Introduction to Allowable Stress Design of Masonry and Design Methodologies (Allowable Stress Design Night School #1)
February 9 @ 7:00 pm - 8:00 pm EST
This introductory session introduces the Allowable Stress Design of Masonry series and reviews basic Allowable Stress Design concepts. Dr. McGinley will present key differences between allowable stress design and strength design procedures. This session will also review masonry assemblies and systems, noting their purposes and resistance to primary loads. Attendees will learn about typical masonry building elements and their roles in the overall structural system including walls, beams, columns, and pilasters. Future sessions will discuss the design of these elements. Finally, this session will review loads and load combinations from ASCE-7 & and the IBC.
- Introduce Allowable Stress design concepts for masonry
- Classify different types of masonry systems
- Review the role of various masonry elements
- Identify common loadings on typical masonry building systems and elements
Allowable Stress Design of Masonry Night School introduces Allowable Stress Design (ASD) of Masonry, review code requirements, and examine designs of common masonry elements including, beams, walls, columns, and pilasters. Presenters will discuss design methodology as well as design for flexure, axial loads, and in-plane loads. The series will conclude with a review of requirements for reinforcement and connectors and detailing masonry effectively. is an excellent way to learn allowable stress design procedures. Attendees should have a basic familiarity with masonry (consistent with content presented in the Masonry 101 Night School Series).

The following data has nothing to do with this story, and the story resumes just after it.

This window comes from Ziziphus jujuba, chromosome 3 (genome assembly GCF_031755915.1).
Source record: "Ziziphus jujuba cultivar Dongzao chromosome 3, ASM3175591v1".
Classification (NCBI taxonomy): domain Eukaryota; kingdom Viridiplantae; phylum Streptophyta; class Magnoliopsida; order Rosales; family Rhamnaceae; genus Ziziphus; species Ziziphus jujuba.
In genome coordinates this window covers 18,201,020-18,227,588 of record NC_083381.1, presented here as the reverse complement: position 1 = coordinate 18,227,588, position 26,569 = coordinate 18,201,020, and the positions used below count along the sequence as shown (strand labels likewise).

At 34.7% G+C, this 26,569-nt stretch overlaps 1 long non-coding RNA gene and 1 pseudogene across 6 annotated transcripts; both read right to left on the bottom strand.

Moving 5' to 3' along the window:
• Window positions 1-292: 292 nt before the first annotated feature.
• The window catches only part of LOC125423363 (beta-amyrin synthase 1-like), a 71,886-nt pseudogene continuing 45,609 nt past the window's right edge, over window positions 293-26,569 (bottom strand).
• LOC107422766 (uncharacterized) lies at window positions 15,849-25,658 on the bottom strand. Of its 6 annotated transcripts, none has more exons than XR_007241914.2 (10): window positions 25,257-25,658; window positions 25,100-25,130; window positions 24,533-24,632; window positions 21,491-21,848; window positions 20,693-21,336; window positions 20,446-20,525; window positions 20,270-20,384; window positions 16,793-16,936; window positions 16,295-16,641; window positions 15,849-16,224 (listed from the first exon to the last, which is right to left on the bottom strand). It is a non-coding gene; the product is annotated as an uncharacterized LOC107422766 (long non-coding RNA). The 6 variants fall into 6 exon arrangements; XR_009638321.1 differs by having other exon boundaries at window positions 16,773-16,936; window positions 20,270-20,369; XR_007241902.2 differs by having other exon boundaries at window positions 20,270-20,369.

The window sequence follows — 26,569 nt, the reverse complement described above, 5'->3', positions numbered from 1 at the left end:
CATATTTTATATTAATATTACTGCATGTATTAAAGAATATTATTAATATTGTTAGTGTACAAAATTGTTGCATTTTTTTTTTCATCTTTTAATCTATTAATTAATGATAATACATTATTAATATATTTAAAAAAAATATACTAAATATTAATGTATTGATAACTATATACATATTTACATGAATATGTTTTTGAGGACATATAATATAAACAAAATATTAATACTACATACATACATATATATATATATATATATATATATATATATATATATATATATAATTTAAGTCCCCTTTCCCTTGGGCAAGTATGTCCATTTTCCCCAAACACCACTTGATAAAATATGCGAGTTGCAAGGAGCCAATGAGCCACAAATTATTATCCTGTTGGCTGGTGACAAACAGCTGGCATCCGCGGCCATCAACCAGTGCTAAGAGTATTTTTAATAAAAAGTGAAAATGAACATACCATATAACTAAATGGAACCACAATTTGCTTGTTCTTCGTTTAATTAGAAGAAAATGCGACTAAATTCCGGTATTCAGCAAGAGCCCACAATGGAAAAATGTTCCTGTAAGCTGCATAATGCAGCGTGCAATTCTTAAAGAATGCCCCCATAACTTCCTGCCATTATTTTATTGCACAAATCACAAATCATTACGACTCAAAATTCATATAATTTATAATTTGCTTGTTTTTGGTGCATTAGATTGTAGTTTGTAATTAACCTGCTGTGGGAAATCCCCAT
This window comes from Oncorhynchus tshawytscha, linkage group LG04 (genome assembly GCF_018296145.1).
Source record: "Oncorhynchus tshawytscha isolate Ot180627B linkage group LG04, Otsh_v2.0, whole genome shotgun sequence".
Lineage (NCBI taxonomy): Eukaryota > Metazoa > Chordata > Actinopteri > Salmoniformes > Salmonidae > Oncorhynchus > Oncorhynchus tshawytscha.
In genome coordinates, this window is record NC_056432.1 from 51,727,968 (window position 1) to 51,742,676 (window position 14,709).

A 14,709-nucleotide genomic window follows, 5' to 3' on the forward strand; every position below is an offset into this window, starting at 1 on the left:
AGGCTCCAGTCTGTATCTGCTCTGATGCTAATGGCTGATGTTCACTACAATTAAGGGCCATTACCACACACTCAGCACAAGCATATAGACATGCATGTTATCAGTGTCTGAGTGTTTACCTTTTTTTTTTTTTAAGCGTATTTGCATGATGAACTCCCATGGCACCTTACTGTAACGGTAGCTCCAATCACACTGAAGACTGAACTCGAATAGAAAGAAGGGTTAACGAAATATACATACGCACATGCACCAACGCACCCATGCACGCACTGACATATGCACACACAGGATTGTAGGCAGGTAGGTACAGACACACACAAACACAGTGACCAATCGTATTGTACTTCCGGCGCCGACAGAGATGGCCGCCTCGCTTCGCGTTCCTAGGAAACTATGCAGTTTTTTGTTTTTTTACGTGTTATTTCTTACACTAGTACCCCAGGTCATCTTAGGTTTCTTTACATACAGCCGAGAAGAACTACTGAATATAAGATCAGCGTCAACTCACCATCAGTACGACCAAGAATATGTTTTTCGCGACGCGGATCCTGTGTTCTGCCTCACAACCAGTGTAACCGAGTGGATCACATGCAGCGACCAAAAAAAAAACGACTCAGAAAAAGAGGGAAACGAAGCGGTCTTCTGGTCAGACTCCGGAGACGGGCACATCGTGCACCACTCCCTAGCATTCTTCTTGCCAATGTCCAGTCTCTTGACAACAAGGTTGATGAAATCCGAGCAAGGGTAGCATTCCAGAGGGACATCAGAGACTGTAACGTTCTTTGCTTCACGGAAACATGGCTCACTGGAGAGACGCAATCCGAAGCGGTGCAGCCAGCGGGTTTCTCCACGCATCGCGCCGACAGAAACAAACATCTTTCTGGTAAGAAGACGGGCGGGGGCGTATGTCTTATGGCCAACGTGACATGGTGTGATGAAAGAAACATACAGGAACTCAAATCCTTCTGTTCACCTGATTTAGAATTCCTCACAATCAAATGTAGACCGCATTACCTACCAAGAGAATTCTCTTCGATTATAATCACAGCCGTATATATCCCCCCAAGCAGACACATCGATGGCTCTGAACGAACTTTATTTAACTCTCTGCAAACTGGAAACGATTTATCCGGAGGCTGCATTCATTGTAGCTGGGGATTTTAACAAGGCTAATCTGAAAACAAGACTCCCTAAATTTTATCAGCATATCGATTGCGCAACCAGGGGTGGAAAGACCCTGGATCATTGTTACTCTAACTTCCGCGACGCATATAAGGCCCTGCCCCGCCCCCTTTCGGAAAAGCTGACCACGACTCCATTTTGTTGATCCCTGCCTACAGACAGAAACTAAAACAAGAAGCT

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About the Presenter
W. Mark McGinley, Ph.D, PE, FASTM,FTMS, Professor and Endowed Chair for Infrastructure Research, Civil and Environmental Engineering, J.B. Speed School of Engineering University of Louisville.
Dr. Mark McGinley is a structural engineer and building scientist with more than 30 years of research and forensic engineering practice in building systems. He joined the faculty in the Civil and Environmental Engineering Department at the University of Louisville in 2007 and is a recognized expert in masonry building systems, in particular, masonry building envelopes. His research has included basic research on the structural performance of masonry walls, water penetration experiments on envelopes and the building envelope performance of brick veneer and steel stud wall systems. Over 130 publications have resulted from his research efforts. Dr. McGinley has won numerous awards in masonry research and standards development, and leads technical committees in both the Masonry Design standard organization and ASTM. He is currently the Chairman of ASTM C 15, the Design Subcommittee of TMS 402 and past Chair of ASTM C 12. He also recently was elected as the President elect of The Masonry Society.